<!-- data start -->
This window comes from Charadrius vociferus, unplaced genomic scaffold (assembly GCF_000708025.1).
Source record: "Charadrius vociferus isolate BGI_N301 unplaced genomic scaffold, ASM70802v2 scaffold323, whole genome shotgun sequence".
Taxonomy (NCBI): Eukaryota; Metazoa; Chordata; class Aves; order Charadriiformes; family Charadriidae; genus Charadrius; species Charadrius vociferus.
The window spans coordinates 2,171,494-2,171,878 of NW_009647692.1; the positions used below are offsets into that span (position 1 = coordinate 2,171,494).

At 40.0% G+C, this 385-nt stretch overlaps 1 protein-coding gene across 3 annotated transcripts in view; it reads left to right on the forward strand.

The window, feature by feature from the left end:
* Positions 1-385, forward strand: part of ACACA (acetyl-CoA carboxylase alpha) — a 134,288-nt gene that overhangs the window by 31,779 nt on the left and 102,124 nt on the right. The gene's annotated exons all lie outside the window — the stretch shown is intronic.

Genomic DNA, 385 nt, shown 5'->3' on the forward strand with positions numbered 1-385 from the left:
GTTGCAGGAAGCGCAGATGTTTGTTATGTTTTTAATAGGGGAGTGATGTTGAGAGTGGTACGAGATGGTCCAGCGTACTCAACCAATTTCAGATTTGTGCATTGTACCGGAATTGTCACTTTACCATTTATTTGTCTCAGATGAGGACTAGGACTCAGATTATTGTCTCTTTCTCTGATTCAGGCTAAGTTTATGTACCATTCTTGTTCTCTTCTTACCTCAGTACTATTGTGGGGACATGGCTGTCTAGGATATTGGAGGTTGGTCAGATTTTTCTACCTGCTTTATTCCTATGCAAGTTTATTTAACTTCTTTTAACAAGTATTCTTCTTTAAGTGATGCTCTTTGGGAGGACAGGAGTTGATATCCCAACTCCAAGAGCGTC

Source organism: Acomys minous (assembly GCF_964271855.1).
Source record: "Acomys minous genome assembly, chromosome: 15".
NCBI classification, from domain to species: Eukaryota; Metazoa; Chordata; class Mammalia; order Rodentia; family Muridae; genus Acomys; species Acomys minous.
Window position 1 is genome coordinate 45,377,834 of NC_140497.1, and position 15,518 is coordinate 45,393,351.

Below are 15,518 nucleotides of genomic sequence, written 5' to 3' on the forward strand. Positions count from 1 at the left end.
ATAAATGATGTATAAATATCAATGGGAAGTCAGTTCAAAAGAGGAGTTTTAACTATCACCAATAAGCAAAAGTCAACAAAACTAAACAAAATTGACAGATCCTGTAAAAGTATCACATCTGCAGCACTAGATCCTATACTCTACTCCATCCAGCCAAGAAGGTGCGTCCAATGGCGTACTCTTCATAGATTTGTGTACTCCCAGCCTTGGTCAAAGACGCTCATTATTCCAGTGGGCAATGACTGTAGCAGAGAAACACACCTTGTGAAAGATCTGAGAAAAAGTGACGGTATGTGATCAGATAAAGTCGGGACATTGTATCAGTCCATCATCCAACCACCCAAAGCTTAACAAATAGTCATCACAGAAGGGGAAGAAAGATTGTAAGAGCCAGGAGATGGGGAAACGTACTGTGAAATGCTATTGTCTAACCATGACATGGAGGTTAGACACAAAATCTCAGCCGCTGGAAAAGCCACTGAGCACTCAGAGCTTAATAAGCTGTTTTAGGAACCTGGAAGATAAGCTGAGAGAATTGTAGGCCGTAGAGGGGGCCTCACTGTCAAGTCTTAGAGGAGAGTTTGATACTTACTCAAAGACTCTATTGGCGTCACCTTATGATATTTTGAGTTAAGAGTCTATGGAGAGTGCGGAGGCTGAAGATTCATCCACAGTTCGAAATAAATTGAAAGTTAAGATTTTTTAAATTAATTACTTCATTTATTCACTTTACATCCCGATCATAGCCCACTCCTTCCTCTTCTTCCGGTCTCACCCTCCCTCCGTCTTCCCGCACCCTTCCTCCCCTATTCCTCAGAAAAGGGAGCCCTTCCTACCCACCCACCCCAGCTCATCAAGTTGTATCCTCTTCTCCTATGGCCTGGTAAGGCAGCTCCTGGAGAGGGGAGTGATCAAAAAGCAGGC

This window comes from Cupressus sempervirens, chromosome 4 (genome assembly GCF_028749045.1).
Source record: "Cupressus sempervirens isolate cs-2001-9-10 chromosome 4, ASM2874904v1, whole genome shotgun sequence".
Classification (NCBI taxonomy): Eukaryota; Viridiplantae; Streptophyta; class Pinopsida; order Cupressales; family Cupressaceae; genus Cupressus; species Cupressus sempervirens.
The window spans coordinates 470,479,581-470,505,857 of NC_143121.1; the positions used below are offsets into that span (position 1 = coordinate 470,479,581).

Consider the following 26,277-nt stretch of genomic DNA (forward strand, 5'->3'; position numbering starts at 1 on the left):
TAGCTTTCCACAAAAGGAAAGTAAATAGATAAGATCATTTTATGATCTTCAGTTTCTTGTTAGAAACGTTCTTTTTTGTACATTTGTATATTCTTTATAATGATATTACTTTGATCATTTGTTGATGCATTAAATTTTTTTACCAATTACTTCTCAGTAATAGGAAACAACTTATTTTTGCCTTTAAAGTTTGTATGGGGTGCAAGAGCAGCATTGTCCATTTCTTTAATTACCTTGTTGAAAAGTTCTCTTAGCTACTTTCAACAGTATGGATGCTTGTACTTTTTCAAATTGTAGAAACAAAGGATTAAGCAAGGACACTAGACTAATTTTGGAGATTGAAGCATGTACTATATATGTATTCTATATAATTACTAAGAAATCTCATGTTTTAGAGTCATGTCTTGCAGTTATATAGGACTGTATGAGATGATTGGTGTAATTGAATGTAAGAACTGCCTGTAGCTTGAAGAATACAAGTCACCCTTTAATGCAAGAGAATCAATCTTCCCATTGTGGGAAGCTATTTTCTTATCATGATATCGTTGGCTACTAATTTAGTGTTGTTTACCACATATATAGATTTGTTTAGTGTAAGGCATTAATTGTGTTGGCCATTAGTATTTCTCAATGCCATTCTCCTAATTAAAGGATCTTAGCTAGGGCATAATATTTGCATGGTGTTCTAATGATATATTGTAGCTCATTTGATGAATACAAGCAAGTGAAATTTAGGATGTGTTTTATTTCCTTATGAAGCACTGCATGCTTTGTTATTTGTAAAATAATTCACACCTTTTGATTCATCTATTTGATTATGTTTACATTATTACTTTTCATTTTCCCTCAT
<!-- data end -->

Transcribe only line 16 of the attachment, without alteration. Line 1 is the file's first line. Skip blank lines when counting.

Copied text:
This window comes from Cupressus sempervirens, chromosome 4 (genome assembly GCF_028749045.1).